Alongside these notes are two photographs of the station building, they are traditionally shot and as such provide a good insight into what the building was like. The pictures which follow are part of a photo essay by David Mutuma which he has called “Lil’ Town in the Forest”. They are stylised and reflect his perspective on the buildings. They are enjoyable, but further than that, for the purposes of this blog, they pick up details of the station which I have not been able to find in respect of other stations on the line.[4] Beyond Molo, the next station is Mau Summit. This is adjacent to the C56 and easily accessible.A series of stations follow – Londiani, Kedowa, Lumbwa, Kipkelion and Tunnel, before we arrive at Fort Ternan.Londiani. [5]Class 30 No. 3020 ‘Nyaturu’ at Kipkelion Station © Donald Mac.[10]Kipkelion main railway offices above and Lumbwa station buildings below, © Anita Chepkoech. [6]After following the C56 and then the B1 road. The railway finds itself following a circuitous path through the stations above before getting to Fort Ternan. Over the last few kilometres into the town the railway follows the C35. The nature of the landscape means that a series of trestle viaducts were necessary to keep gradient as shallow as possible.Class 87 No. 8740  at Fort Ternan, © Yves Locomot.[7]111557: Mile 536-11F between Tunnel and Fort Ternan, on the same viaduct, Class 58 Garratt No. 5812 is in charge of a westbound mixed goods train. [1]Fort Ternan had a triangle for reversing of locomotives as can be seen in the map extract above and the satellite image below.Fort Ternan Railway Station.[5]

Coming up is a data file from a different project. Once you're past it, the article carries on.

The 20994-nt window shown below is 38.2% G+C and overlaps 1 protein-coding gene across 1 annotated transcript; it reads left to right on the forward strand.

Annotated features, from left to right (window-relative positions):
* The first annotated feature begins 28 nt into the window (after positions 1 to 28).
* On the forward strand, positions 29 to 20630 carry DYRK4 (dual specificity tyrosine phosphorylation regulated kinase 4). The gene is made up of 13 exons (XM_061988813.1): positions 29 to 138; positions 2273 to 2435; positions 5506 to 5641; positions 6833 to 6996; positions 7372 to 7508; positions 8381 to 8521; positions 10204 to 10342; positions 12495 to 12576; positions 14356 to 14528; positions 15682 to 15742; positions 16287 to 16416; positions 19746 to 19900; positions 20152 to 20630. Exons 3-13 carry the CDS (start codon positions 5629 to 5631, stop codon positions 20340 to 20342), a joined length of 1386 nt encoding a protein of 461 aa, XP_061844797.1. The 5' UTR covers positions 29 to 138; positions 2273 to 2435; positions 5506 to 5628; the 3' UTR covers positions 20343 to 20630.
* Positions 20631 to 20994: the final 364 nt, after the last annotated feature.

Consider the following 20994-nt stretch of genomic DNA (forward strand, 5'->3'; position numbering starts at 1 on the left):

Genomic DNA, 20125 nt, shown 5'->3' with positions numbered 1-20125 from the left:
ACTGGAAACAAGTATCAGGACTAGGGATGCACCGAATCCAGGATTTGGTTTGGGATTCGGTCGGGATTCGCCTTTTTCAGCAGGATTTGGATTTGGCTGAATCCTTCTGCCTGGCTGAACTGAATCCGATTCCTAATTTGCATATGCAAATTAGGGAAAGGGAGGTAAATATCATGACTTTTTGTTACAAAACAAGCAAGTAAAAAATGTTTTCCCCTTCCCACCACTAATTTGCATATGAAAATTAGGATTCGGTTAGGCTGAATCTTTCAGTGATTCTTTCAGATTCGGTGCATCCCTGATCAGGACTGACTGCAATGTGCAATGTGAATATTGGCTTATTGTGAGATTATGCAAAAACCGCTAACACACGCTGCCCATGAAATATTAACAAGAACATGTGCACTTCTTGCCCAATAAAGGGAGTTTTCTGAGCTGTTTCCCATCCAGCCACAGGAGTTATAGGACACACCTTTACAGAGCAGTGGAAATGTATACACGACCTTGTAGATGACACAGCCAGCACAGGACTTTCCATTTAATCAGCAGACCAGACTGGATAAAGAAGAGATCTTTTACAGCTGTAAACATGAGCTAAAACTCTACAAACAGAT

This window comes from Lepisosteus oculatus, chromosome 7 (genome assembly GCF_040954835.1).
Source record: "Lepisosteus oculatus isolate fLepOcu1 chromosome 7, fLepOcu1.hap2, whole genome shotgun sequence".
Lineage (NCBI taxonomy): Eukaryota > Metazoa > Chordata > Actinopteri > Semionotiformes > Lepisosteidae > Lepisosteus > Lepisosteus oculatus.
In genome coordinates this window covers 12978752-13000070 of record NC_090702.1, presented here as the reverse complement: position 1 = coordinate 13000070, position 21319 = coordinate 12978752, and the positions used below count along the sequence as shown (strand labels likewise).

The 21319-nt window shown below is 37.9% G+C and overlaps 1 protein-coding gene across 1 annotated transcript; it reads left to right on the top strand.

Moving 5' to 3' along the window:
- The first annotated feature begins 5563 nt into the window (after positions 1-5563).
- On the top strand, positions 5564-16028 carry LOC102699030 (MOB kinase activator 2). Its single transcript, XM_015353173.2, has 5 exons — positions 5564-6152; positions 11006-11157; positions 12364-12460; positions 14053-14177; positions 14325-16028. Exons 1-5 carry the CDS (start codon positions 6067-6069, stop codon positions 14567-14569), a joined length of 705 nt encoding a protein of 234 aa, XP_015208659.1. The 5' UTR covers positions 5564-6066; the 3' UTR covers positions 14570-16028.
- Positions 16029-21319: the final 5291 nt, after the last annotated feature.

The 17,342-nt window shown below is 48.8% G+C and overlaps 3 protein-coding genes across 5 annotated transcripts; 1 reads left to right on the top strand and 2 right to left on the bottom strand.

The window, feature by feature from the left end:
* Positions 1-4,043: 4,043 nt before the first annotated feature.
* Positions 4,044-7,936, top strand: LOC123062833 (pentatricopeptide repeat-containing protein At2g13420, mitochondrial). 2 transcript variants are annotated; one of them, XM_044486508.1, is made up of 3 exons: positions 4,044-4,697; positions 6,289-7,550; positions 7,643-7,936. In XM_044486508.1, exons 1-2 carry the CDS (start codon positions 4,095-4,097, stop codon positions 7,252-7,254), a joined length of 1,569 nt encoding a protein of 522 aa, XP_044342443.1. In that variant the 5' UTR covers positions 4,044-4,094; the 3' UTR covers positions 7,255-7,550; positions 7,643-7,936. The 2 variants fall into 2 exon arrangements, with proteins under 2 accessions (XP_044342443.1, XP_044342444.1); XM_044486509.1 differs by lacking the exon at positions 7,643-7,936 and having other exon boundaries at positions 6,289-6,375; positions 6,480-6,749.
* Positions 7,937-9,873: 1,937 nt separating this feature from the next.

Class 24 No. 2448 waits in the loop at Fort Ternan for the Nakuru goods to arrive, © James Waite.[8]Two Class 24 locos at Fort Ternan in 1977, © Lou Johnson.[9]


We travel on through Koru Station, then Muhoroni Station, and we have pictures of that station below.Then we pass through Chemelil Station, the picture below was taken sometime in the mid-1950s. [11]Chemelil Railway Station.[5]Children cross the tracks at Chemelil.[5]

Further along the line we cross the Nyando River and pass through Kibigori Station. Now travelling due west the line passes through Miwani (below) and Kibos Stations before reaching Kisumu on Lake Victoria.

On the plan below the picture of Miwani, we can see the terminus at Kisumu and also the branch-line which heads westwards to Butere.Kisumu’s station canopies are of a similar design to those at Nyakuru. Sadly, the station gets a lot less use than it used to. It has been closed for some time now and its condition is deteriorating.Kisumu railway station, Kenya

Some of these pictures of the station come from a site dedicated to saving stations along the Lunatic Line and were taken in 2016.[5] Others were taken in 2011,[12] by Richard Portsmouth.

The town holds out a hope that the SGR which will soon reach Naivasha and will continue to Kisumu. The proposal that they have submitted involves the SGR taking over the site of the present station.[13]

The short branch from Kisumu to Butare will be the subject of a separate post.



  1., accessed on 25th May 2018.
  2., accessed on 24th May 2018.
  3.,50149067p, accessed on 25th May 2018.
  4., accessed on 25th May 2018.
  5., accessed on 24th May 2018.
  6., accessed on 25th May 2018.
  7., accessed on 25th May 2018.
  8., accessed on 25th May 2018.
  9., accessed on 25th May 2018.
  10., accessed on 25th May 2018.
  11., accessed on 25th May 2018.
  12., accessed on 25th May 2018.
  13., accessed on 25th may 2018.